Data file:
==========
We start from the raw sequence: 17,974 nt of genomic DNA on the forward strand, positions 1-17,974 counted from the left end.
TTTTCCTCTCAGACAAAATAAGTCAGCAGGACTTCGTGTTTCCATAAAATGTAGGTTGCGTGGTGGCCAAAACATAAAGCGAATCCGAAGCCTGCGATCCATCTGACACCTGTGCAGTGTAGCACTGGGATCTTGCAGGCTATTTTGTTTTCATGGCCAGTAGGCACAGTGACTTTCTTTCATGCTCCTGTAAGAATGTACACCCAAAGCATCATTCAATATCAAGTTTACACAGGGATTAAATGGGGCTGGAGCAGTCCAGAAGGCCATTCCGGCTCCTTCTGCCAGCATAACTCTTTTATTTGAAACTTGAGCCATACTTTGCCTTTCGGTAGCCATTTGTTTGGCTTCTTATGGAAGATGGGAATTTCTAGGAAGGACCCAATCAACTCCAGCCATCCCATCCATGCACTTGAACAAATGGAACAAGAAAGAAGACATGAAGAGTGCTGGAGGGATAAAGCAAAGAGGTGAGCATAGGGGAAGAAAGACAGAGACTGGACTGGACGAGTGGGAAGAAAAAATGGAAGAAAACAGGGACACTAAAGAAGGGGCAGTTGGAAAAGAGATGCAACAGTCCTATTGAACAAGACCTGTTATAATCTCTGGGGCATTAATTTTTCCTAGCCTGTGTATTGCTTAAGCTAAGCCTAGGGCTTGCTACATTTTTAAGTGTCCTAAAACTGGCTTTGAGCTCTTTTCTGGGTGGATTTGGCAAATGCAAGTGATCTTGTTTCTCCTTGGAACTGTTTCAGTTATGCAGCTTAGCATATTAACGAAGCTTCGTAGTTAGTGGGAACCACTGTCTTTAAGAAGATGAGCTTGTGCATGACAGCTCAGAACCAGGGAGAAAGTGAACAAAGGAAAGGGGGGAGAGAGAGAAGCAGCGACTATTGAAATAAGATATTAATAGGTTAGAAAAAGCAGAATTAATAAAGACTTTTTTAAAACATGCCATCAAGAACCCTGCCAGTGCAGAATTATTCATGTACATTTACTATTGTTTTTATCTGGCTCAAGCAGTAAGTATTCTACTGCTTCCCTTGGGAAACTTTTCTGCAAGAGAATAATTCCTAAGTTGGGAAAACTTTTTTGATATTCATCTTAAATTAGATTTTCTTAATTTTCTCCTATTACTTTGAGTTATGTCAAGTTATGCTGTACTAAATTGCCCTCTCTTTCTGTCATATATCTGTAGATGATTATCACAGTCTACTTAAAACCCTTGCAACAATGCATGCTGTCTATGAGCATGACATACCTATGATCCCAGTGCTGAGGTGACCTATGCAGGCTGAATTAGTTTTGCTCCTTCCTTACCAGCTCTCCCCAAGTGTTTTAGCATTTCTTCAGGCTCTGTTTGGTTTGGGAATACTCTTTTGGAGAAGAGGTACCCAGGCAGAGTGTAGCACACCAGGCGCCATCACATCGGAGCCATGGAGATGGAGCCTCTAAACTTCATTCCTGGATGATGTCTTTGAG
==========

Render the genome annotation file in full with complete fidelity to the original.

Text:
We start from the raw sequence: 17,974 nt of genomic DNA on the forward strand, positions 1-17,974 counted from the left end.
TTTTCCTCTCAGACAAAATAAGTCAGCAGGACTTCGTGTTTCCATAAAATGTAGGTTGCGTGGTGGCCAAAACATAAAGCGAATCCGAAGCCTGCGATCCATCTGACACCTGTGCAGTGTAGCACTGGGATCTTGCAGGCTATTTTGTTTTCATGGCCAGTAGGCACAGTGACTTTCTTTCATGCTCCTGTAAGAATGTACACCCAAAGCATCATTCAATATCAAGTTTACACAGGGATTAAATGGGGCTGGAGCAGTCCAGAAGGCCATTCCGGCTCCTTCTGCCAGCATAACTCTTTTATTTGAAACTTGAGCCATACTTTGCCTTTCGGTAGCCATTTGTTTGGCTTCTTATGGAAGATGGGAATTTCTAGGAAGGACCCAATCAACTCCAGCCATCCCATCCATGCACTTGAACAAATGGAACAAGAAAGAAGACATGAAGAGTGCTGGAGGGATAAAGCAAAGAGGTGAGCATAGGGGAAGAAAGACAGAGACTGGACTGGACGAGTGGGAAGAAAAAATGGAAGAAAACAGGGACACTAAAGAAGGGGCAGTTGGAAAAGAGATGCAACAGTCCTATTGAACAAGACCTGTTATAATCTCTGGGGCATTAATTTTTCCTAGCCTGTGTATTGCTTAAGCTAAGCCTAGGGCTTGCTACATTTTTAAGTGTCCTAAAACTGGCTTTGAGCTCTTTTCTGGGTGGATTTGGCAAATGCAAGTGATCTTGTTTCTCCTTGGAACTGTTTCAGTTATGCAGCTTAGCATATTAACGAAGCTTCGTAGTTAGTGGGAACCACTGTCTTTAAGAAGATGAGCTTGTGCATGACAGCTCAGAACCAGGGAGAAAGTGAACAAAGGAAAGGGGGGAGAGAGAGAAGCAGCGACTATTGAAATAAGATATTAATAGGTTAGAAAAAGCAGAATTAATAAAGACTTTTTTAAAACATGCCATCAAGAACCCTGCCAGTGCAGAATTATTCATGTACATTTACTATTGTTTTTATCTGGCTCAAGCAGTAAGTATTCTACTGCTTCCCTTGGGAAACTTTTCTGCAAGAGAATAATTCCTAAGTTGGGAAAACTTTTTTGATATTCATCTTAAATTAGATTTTCTTAATTTTCTCCTATTACTTTGAGTTATGTCAAGTTATGCTGTACTAAATTGCCCTCTCTTTCTGTCATATATCTGTAGATGATTATCACAGTCTACTTAAAACCCTTGCAACAATGCATGCTGTCTATGAGCATGACATACCTATGATCCCAGTGCTGAGGTGACCTATGCAGGCTGAATTAGTTTTGCTCCTTCCTTACCAGCTCTCCCCAAGTGTTTTAGCATTTCTTCAGGCTCTGTTTGGTTTGGGAATACTCTTTTGGAGAAGAGGTACCCAGGCAGAGTGTAGCACACCAGGCGCCATCACATCGGAGCCATGGAGATGGAGCCTCTAAACTTCATTCCTGGATGATGTCTTTGAG